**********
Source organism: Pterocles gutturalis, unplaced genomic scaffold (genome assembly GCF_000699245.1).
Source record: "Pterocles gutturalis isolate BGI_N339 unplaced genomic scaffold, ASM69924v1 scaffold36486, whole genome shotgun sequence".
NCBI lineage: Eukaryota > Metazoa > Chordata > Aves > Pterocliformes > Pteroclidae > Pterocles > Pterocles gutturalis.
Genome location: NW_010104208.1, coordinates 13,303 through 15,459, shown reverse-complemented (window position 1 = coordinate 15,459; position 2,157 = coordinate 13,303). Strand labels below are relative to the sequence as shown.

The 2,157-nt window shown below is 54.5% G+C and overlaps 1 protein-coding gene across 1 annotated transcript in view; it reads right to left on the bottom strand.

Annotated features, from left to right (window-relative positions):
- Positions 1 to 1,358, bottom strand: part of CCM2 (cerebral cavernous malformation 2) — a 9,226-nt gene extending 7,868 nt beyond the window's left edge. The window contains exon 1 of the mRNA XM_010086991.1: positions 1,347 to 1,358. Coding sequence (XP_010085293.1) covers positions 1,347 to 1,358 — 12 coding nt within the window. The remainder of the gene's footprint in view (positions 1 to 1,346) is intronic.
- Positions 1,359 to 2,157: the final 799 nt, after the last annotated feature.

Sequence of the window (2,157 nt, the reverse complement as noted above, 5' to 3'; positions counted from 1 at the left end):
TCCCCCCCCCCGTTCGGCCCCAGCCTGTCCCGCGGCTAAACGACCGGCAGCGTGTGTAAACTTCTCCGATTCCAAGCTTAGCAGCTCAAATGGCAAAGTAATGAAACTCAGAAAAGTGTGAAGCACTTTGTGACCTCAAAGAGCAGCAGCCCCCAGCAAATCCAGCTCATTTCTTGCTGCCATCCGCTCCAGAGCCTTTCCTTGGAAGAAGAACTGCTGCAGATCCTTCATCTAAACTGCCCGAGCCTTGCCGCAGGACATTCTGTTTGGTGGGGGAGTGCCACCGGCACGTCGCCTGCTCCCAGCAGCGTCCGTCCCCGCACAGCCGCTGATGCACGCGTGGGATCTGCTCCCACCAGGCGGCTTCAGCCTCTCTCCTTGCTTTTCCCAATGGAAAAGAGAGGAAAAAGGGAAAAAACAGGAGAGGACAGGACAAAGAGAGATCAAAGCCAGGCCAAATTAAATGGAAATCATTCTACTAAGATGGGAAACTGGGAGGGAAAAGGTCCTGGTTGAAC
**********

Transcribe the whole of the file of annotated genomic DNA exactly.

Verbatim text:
Source organism: Pterocles gutturalis, unplaced genomic scaffold (genome assembly GCF_000699245.1).
Source record: "Pterocles gutturalis isolate BGI_N339 unplaced genomic scaffold, ASM69924v1 scaffold36486, whole genome shotgun sequence".
NCBI lineage: Eukaryota > Metazoa > Chordata > Aves > Pterocliformes > Pteroclidae > Pterocles > Pterocles gutturalis.
Genome location: NW_010104208.1, coordinates 13,303 through 15,459, shown reverse-complemented (window position 1 = coordinate 15,459; position 2,157 = coordinate 13,303). Strand labels below are relative to the sequence as shown.

The 2,157-nt window shown below is 54.5% G+C and overlaps 1 protein-coding gene across 1 annotated transcript in view; it reads right to left on the bottom strand.

Annotated features, from left to right (window-relative positions):
- Positions 1 to 1,358, bottom strand: part of CCM2 (cerebral cavernous malformation 2) — a 9,226-nt gene extending 7,868 nt beyond the window's left edge. The window contains exon 1 of the mRNA XM_010086991.1: positions 1,347 to 1,358. Coding sequence (XP_010085293.1) covers positions 1,347 to 1,358 — 12 coding nt within the window. The remainder of the gene's footprint in view (positions 1 to 1,346) is intronic.
- Positions 1,359 to 2,157: the final 799 nt, after the last annotated feature.

Sequence of the window (2,157 nt, the reverse complement as noted above, 5' to 3'; positions counted from 1 at the left end):
TCCCCCCCCCCGTTCGGCCCCAGCCTGTCCCGCGGCTAAACGACCGGCAGCGTGTGTAAACTTCTCCGATTCCAAGCTTAGCAGCTCAAATGGCAAAGTAATGAAACTCAGAAAAGTGTGAAGCACTTTGTGACCTCAAAGAGCAGCAGCCCCCAGCAAATCCAGCTCATTTCTTGCTGCCATCCGCTCCAGAGCCTTTCCTTGGAAGAAGAACTGCTGCAGATCCTTCATCTAAACTGCCCGAGCCTTGCCGCAGGACATTCTGTTTGGTGGGGGAGTGCCACCGGCACGTCGCCTGCTCCCAGCAGCGTCCGTCCCCGCACAGCCGCTGATGCACGCGTGGGATCTGCTCCCACCAGGCGGCTTCAGCCTCTCTCCTTGCTTTTCCCAATGGAAAAGAGAGGAAAAAGGGAAAAAACAGGAGAGGACAGGACAAAGAGAGATCAAAGCCAGGCCAAATTAAATGGAAATCATTCTACTAAGATGGGAAACTGGGAGGGAAAAGGTCCTGGTTGAAC